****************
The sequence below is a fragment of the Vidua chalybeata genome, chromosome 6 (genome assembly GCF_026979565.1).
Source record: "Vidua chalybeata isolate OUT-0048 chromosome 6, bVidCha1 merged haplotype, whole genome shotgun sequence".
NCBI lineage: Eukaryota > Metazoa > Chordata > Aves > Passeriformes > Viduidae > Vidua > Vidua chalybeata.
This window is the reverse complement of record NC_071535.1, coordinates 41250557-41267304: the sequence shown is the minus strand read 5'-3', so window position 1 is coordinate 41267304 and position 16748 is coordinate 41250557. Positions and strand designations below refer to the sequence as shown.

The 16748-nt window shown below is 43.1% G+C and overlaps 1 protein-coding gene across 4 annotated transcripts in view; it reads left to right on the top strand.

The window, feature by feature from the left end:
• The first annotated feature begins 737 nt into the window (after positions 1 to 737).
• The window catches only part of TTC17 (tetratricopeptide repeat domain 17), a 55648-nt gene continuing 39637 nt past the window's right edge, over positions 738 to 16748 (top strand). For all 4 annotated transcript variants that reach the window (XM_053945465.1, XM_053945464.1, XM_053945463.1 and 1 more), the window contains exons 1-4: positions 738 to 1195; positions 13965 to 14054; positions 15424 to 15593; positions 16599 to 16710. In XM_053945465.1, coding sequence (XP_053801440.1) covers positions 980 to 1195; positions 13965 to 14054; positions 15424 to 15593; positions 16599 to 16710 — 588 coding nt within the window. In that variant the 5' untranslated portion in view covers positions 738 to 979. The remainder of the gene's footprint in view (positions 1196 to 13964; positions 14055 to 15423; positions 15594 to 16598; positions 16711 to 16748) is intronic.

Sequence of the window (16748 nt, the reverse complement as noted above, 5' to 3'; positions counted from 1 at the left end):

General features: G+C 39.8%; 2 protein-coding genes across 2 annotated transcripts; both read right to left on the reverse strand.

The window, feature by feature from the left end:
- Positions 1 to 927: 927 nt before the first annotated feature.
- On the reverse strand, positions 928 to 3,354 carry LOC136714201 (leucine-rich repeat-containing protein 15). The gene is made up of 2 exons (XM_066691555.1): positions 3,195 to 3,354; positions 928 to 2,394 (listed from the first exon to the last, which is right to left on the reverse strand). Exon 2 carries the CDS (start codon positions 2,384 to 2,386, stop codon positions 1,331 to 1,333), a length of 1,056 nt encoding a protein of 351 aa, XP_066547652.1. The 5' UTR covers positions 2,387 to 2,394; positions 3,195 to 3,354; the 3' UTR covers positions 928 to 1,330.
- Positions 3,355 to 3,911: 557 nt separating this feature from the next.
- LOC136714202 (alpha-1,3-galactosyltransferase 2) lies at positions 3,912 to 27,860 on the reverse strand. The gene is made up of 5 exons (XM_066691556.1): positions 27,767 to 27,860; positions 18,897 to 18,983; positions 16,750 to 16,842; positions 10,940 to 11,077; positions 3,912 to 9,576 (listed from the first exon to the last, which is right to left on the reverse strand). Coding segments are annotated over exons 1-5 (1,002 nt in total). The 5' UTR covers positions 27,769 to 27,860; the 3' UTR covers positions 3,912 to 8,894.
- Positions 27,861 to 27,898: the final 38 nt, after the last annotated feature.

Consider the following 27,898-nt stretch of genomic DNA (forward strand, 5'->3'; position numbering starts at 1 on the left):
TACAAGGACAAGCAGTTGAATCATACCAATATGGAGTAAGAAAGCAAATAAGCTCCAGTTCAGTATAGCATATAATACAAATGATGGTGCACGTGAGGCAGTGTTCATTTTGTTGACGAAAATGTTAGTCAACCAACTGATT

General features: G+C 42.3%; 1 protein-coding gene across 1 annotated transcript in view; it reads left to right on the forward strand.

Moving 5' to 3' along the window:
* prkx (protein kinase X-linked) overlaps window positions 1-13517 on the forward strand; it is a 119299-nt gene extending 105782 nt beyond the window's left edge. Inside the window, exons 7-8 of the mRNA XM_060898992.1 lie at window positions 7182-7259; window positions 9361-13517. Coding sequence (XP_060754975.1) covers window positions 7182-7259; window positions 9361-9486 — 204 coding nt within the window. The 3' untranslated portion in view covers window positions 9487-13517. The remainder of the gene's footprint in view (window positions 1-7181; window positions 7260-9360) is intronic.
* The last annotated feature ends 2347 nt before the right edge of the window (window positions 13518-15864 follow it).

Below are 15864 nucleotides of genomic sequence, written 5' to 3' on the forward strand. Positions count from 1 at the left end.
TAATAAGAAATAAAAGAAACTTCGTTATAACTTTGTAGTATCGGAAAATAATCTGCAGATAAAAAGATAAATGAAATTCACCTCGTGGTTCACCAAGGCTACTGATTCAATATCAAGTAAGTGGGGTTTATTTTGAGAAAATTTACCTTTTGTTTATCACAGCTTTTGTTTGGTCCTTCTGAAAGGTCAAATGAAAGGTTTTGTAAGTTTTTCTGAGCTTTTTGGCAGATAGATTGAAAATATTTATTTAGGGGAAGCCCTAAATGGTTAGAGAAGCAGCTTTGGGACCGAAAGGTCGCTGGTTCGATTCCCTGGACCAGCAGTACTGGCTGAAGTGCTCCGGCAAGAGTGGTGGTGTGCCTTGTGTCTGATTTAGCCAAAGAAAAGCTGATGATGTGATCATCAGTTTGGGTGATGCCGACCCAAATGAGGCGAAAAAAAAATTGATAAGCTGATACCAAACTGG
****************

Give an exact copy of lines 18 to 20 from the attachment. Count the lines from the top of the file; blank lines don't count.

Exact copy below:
TACAAGGACAAGCAGTTGAATCATACCAATATGGAGTAAGAAAGCAAATAAGCTCCAGTTCAGTATAGCATATAATACAAATGATGGTGCACGTGAGGCAGTGTTCATTTTGTTGACGAAAATGTTAGTCAACCAACTGATT

General features: G+C 42.3%; 1 protein-coding gene across 1 annotated transcript in view; it reads left to right on the forward strand.

Moving 5' to 3' along the window: